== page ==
When novelist J.K. Rowling, playwright Jack Thorne, and director John Tiffany announced that they were collaborating on a Harry Potter sequel stage play, the idea seemed charmingly old-fashioned. To have a bestselling author decide that the adventures of her beloved hero Harry should be continued as a play, not as a book or film, felt like a throwback to an era when theatre was at the center of pop culture. As it turns out, the resulting play, Harry Potter and the Cursed Child—currently selling out on London’s West End, and being mulled for a Broadway transfer, but most available to fans in book form, as a playscript—feels like a throwback in other ways too. In essence, it is a 19th-century melodrama for the 21st century.
In his book-length survey English Melodrama, Michael R. Booth defines melodrama as “extremes of action, farce, morality, character, and emotion in a framework of fast, short, and rapidly changing scenes mounted with a maximum of sensation and scenic effect.” This description certainly characterizes The Cursed Child, which aims to provoke awe and wonderment, tears and gasps. Over the course of four acts and 85 scenes, the play’s heroes constantly wriggle out of scrapes only to find themselves in even greater peril. They are saved by some remarkable coincidences and by the virtues of courage, friendship, love, and loyalty. The poignant wisdom that Dumbledore offers to Harry in the play could also be the motto for any melodrama: “To suffer is as human as to breathe.”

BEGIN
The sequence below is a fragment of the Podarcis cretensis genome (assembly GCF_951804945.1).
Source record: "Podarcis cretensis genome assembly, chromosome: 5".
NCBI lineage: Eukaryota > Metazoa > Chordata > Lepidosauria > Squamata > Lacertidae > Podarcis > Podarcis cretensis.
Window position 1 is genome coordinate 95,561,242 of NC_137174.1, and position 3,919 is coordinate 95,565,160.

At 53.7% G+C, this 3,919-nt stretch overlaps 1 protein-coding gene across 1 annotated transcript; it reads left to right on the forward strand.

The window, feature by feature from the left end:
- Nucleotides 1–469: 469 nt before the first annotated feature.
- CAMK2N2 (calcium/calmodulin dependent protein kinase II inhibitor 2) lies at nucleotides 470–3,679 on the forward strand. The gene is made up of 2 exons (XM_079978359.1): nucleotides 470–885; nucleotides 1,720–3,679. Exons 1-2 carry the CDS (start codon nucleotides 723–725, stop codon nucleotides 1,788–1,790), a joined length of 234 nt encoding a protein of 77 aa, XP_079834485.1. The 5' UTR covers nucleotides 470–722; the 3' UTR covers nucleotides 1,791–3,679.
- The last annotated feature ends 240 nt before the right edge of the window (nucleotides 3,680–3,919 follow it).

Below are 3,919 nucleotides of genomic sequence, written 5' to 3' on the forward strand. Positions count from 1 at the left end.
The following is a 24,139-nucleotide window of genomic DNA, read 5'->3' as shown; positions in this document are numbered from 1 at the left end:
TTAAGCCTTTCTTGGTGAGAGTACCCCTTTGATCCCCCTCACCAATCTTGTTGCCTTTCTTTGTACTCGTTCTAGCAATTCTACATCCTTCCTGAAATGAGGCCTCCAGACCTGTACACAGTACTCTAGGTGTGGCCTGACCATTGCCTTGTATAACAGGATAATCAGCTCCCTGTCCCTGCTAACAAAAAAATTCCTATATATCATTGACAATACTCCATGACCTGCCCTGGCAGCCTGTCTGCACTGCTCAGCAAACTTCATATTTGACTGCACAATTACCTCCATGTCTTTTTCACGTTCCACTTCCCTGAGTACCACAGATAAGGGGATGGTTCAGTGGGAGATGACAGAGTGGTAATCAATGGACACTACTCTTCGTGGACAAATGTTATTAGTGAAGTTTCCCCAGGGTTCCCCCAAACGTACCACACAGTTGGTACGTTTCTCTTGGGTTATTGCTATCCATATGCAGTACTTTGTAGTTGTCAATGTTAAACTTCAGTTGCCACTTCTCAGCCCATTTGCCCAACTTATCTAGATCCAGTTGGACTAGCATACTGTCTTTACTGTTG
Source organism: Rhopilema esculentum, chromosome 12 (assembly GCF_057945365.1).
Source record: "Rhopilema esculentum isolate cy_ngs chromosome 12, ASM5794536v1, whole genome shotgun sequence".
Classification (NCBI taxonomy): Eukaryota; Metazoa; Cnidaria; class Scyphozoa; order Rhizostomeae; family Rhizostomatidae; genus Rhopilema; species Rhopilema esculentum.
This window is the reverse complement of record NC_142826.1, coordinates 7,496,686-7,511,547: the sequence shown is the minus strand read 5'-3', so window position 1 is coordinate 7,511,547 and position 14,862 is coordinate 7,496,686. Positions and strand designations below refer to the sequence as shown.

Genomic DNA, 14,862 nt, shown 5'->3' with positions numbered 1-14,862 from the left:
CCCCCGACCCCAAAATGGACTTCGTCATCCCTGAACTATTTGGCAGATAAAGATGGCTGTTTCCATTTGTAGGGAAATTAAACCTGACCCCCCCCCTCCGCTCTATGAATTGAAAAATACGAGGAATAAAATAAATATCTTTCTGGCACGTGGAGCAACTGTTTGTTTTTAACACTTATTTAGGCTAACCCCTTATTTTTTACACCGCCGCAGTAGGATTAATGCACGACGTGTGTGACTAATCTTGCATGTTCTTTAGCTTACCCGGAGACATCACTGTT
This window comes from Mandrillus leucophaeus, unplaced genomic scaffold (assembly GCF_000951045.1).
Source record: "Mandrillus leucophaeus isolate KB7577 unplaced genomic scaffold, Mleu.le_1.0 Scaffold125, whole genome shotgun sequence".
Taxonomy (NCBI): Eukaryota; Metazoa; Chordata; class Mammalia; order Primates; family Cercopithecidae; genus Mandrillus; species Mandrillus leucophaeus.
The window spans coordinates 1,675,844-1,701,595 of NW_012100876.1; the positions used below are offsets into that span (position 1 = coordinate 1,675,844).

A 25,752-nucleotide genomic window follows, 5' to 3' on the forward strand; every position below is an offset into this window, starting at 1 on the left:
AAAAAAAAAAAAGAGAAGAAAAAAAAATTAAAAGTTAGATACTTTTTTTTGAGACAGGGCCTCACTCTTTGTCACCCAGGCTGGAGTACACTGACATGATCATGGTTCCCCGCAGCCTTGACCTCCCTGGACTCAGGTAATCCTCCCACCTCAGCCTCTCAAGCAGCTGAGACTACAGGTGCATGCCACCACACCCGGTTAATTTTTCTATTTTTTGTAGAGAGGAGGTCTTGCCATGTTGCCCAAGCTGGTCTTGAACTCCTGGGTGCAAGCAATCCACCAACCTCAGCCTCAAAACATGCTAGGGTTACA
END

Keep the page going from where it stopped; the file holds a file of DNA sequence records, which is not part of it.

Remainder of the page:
Meanwhile, the script of The Cursed Child makes lavish technical demands: There’s a daring escape from the roof of a moving train, an enchanted bookshelf that attacks people who try to examine its volumes, an underwater scene in the lake at Hogwarts—and that’s just in the first half of the two-part epic. Melodrama means “music-drama,” so it’s appropriate that critics have praised the “light-synthy harmonies” of Imogen Heap’s incidental music, saying that it “leaves you feeling like you’re under some kind of spell.”
And from what I’ve seen of the brickwork and iron arches of Christine Jones’s sets, they’re a direct callback to an era when melodrama flourished: They are inspired by the Victorian Gothic architecture of Kings Cross railway station.
But while 19th-century melodramas often featured supernatural elements like ghosts and curses, they did not tend to be set in an organized fantasy world of witchcraft and wizardry. Among the more amusing things about The Cursed Child is the way it puts a fantasy spin on traditional melodrama tropes. Where earlier playwrights might show characters donning disguises themselves to pull off schemes, for instance, the characters of Cursed Child literally turn themselves into other people by drinking Polyjuice Potion. A villain’s plans can go undetected if she casts a Confundus Charm on the people around her. And rather than merely hissing like an old-fashioned melodrama villain, Voldemort speaks Parseltongue, the language of snakes.
In English Melodrama, Michael Booth delineates the stock characters common to the genre. For instance, the “good old man” is a figure of pathos whose purpose in the play is to lament his misfortunes and praise bygone glories. The Cursed Child provides an excellent example of this type in Amos Diggory, a wheelchair-bound oldster whose grief over the death of his son Cedric sets the plot in motion. In a heartrending speech, Amos asks Harry to use a magical Time-Turner gadget to go back in time, change the past, and save Cedric: “I am an old man—an old dying man—and I am here to ask you—beg you—to help me get him back.”